Dr. Konnyu is an epidemiologist and implementation scientist. She is an Assistant Professor in the Center for Evidence Synthesis in Health in the Department of Health Services, Policy and Practice in Brown University’s School of Public Health. Dr. Konnyu’s diverse training across a range of disciplines (biological sciences, rehabilitation sciences, education, epidemiology) provides her with a multidisciplinary perspective that she brings to her public health work. Areas of recent interest have included understanding the barriers and facilitators to citizen’s willingness to receive a COVID-19 vaccine and designing interventions to address these factors to promote vaccine uptake, as well as novel methods to synthesize complex interventions evaluated in diverse clinical settings (e.g., diabetes quality improvement, rehabilitation following major joint replacement, and substance use disorder in adolescents).
Well-conducted randomized controlled trials (RCTs) are the gold standard for estimating intervention effects, and systematic reviews (SRs) of trial evidence are cornerstone to informing evidence-based practice, policy, and research. However, understanding the effects of complex interventions using standard SR approaches is challenging given the diversity of intervention content, delivered in diverse ways, evaluated in diverse designs using diverse outcomes. We describe methodological adaptations to standard review processes to enhance the informativeness of complex interventions SRs.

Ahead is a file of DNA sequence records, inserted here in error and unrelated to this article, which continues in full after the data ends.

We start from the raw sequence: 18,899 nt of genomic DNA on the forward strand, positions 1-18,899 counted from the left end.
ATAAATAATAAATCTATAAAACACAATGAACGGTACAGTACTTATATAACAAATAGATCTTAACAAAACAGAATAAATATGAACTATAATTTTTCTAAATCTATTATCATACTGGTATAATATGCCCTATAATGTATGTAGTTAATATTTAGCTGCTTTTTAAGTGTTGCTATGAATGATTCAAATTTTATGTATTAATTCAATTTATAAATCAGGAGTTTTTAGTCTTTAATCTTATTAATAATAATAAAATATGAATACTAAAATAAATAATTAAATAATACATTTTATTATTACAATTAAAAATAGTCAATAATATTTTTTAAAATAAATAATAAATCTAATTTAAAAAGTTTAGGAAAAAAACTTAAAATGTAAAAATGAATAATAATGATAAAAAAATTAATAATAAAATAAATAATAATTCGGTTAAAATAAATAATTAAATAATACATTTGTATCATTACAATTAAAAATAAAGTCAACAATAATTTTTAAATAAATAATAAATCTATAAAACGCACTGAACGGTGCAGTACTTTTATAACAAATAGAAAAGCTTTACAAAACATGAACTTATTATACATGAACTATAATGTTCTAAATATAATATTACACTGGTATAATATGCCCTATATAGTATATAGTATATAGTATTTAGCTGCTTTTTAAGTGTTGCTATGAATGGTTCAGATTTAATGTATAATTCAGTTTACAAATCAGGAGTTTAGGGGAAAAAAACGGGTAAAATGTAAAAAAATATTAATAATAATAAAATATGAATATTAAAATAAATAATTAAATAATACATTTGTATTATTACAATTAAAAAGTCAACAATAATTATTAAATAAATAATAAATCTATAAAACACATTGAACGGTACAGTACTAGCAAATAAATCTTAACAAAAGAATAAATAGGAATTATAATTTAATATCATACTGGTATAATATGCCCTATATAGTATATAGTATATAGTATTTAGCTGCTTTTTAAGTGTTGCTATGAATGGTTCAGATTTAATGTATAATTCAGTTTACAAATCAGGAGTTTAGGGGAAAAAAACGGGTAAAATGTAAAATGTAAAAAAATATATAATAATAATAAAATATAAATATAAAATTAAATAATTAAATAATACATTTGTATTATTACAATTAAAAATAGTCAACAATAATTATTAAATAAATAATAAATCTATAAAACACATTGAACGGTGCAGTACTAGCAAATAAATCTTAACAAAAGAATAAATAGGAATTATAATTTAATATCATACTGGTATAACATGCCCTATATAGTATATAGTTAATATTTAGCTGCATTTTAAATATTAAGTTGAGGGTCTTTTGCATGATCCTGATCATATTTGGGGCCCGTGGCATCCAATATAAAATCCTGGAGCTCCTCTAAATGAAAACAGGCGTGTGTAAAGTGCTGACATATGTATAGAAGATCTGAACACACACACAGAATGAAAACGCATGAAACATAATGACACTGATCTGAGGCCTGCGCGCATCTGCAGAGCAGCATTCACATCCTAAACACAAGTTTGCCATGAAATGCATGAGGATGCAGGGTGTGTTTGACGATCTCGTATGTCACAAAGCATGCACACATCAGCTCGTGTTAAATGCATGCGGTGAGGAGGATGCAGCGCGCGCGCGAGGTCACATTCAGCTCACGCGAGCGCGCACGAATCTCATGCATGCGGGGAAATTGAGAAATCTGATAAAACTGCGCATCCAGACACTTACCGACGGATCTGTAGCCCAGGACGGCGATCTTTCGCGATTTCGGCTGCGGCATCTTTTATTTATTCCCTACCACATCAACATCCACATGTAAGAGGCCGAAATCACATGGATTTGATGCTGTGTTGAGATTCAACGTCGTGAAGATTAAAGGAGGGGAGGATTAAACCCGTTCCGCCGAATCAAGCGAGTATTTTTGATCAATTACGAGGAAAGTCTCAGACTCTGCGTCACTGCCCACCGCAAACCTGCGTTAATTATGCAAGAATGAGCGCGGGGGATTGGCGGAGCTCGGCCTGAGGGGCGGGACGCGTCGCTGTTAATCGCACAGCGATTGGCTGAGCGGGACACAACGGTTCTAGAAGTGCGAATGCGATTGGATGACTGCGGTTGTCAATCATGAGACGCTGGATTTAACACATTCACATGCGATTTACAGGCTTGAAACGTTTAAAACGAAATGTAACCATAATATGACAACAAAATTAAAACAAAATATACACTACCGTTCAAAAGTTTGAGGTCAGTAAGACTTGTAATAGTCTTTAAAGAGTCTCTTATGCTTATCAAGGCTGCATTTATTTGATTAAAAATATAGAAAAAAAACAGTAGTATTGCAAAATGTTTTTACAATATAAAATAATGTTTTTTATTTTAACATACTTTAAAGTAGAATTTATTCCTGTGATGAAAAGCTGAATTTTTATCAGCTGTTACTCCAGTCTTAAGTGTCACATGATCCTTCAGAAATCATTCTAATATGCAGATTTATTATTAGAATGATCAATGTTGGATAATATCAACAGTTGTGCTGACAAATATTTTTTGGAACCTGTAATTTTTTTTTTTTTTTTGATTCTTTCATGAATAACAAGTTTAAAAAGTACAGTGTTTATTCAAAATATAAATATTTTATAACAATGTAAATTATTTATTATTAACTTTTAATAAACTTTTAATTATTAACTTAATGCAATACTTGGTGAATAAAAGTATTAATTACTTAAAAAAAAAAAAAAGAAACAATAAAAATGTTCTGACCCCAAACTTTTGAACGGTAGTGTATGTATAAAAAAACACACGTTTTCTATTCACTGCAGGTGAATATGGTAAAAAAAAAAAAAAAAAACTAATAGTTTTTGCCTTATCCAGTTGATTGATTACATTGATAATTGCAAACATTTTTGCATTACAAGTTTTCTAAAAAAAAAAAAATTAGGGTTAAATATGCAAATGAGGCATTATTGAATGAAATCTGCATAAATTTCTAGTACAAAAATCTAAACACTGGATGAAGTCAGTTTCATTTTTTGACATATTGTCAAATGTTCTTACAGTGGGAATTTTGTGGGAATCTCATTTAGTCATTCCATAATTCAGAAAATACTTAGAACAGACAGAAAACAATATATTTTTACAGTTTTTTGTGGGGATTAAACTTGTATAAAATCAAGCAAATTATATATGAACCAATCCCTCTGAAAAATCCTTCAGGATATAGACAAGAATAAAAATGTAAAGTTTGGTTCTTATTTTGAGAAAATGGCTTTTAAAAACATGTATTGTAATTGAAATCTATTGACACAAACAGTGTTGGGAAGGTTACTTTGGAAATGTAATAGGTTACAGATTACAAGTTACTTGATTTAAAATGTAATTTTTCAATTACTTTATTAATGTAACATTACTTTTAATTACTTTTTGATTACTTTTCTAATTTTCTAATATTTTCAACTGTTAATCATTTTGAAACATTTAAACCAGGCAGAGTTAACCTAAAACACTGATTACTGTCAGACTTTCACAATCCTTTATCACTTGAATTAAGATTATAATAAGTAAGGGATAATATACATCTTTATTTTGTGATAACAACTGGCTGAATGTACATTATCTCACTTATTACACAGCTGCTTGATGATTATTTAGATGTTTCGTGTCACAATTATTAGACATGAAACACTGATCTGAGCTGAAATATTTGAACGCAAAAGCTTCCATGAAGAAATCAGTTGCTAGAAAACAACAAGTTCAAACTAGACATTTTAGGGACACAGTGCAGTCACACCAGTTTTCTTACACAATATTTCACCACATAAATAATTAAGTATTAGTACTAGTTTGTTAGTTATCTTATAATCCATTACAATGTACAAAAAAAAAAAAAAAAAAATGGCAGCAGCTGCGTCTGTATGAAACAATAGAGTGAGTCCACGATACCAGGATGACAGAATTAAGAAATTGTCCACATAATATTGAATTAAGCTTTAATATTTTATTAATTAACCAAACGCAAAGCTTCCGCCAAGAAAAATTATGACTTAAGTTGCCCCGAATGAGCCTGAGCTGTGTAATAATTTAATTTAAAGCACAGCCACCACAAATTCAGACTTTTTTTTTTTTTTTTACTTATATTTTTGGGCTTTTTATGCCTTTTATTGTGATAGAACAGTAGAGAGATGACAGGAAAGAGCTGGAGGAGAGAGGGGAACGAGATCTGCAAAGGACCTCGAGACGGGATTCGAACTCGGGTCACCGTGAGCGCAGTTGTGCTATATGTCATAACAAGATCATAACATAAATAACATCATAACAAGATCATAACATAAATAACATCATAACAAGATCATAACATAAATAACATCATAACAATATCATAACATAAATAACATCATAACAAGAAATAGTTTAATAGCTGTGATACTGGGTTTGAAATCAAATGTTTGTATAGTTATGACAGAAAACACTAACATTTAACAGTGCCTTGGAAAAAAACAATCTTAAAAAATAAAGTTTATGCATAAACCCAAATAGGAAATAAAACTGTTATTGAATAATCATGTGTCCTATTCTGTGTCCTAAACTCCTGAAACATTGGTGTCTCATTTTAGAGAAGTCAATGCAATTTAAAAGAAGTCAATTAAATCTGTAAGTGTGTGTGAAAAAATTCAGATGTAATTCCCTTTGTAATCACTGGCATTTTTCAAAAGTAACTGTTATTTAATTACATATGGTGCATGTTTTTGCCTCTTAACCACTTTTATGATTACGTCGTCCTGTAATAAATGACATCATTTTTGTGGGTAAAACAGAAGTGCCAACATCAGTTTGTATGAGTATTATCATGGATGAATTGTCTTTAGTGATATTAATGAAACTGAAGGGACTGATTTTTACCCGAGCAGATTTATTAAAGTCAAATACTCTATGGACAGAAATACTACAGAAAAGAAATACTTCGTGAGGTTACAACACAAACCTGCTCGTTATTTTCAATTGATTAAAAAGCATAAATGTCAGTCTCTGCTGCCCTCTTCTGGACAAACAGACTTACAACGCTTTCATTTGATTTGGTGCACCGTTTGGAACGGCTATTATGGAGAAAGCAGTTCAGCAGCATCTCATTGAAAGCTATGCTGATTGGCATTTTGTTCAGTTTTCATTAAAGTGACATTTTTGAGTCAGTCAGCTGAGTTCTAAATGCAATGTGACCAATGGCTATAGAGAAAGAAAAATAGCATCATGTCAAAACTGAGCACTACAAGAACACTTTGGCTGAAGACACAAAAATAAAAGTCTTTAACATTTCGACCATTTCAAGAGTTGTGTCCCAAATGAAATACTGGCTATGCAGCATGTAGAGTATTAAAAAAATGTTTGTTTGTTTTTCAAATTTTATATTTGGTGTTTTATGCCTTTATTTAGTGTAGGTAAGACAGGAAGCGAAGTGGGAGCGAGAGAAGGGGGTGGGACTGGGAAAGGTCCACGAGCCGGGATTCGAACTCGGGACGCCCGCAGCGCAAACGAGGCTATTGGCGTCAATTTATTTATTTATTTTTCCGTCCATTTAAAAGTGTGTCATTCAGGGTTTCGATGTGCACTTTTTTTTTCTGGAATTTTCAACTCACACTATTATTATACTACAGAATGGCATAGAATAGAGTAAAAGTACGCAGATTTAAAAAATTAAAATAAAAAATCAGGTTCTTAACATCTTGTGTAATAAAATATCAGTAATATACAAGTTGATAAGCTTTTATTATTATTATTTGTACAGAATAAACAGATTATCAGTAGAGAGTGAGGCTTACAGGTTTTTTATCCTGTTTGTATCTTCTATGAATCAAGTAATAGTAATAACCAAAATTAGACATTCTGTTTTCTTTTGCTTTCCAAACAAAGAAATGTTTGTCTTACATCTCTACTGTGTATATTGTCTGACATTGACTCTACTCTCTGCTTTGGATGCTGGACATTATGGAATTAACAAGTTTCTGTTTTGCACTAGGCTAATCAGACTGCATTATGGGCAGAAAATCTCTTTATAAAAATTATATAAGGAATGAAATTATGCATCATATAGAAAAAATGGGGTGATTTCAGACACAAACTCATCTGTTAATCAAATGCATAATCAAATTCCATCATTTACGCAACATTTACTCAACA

The adaptations described are drawn from experiences in conducting 3 large SRs over the past 10 years.
Question formulation – we adopted a modest and multivariable approach to inference. We assume true causal inference is not viable nor appropriate, but principled learning about associations between factors of interest and outcomes may be feasible. Data collection – contacting authors for additional details about interventions is feasible to supplement trial reports and authors are twice as likely to respond to requests if contacted by telephone vs email (1). Constructing a posterior distribution of intracluster correlation coefficients (ICC) is feasible and offers a principled approach to imputing missing ICCs among cluster RCTs that fail to account for unit of analysis errors (2). Data extraction – we have operationalized standardized taxonomies to code intervention content (3) to ensure robust (i.e., clinically or theoretically meaningful) coding. Data synthesis – we have found multivariable meta-regression models offer a feasible and informative approach to estimating the association between factors of interest and outcomes (4). Data reporting – we have adopted transparent reporting of our methods of data collection, manipulation, imputation, and analysis to complement the interpretation of our findings. We suggest complex interventions reviews are optimally suited to a living review framework (5).
Methodological adaptations of standard approaches may help enhance the informativeness of complex intervention SRs.